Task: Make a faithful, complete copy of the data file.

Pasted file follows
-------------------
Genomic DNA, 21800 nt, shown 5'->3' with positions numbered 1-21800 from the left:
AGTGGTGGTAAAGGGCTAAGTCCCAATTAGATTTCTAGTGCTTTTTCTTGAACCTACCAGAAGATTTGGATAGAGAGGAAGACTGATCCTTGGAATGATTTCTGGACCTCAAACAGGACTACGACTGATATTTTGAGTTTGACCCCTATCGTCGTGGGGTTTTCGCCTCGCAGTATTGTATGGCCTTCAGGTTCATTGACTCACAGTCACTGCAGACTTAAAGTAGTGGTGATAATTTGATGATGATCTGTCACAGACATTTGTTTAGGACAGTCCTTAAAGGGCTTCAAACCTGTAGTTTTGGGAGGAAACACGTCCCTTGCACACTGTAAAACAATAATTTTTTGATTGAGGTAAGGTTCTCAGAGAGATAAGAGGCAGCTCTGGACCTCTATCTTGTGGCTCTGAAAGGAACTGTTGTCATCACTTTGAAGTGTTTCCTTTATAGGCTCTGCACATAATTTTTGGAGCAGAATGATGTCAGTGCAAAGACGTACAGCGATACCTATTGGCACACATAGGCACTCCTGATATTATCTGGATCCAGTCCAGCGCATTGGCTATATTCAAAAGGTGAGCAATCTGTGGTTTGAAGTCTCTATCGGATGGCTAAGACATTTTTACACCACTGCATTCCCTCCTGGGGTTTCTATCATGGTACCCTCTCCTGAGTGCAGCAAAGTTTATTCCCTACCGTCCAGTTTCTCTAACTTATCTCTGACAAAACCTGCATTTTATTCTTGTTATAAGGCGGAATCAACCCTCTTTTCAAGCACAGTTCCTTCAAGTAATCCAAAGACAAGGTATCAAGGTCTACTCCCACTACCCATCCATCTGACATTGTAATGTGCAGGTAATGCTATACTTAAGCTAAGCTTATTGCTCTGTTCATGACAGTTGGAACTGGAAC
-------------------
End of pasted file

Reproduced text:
Genomic DNA, 21800 nt, shown 5'->3' with positions numbered 1-21800 from the left:
AGTGGTGGTAAAGGGCTAAGTCCCAATTAGATTTCTAGTGCTTTTTCTTGAACCTACCAGAAGATTTGGATAGAGAGGAAGACTGATCCTTGGAATGATTTCTGGACCTCAAACAGGACTACGACTGATATTTTGAGTTTGACCCCTATCGTCGTGGGGTTTTCGCCTCGCAGTATTGTATGGCCTTCAGGTTCATTGACTCACAGTCACTGCAGACTTAAAGTAGTGGTGATAATTTGATGATGATCTGTCACAGACATTTGTTTAGGACAGTCCTTAAAGGGCTTCAAACCTGTAGTTTTGGGAGGAAACACGTCCCTTGCACACTGTAAAACAATAATTTTTTGATTGAGGTAAGGTTCTCAGAGAGATAAGAGGCAGCTCTGGACCTCTATCTTGTGGCTCTGAAAGGAACTGTTGTCATCACTTTGAAGTGTTTCCTTTATAGGCTCTGCACATAATTTTTGGAGCAGAATGATGTCAGTGCAAAGACGTACAGCGATACCTATTGGCACACATAGGCACTCCTGATATTATCTGGATCCAGTCCAGCGCATTGGCTATATTCAAAAGGTGAGCAATCTGTGGTTTGAAGTCTCTATCGGATGGCTAAGACATTTTTACACCACTGCATTCCCTCCTGGGGTTTCTATCATGGTACCCTCTCCTGAGTGCAGCAAAGTTTATTCCCTACCGTCCAGTTTCTCTAACTTATCTCTGACAAAACCTGCATTTTATTCTTGTTATAAGGCGGAATCAACCCTCTTTTCAAGCACAGTTCCTTCAAGTAATCCAAAGACAAGGTATCAAGGTCTACTCCCACTACCCATCCATCTGACATTGTAATGTGCAGGTAATGCTATACTTAAGCTAAGCTTATTGCTCTGTTCATGACAGTTGGAACTGGAAC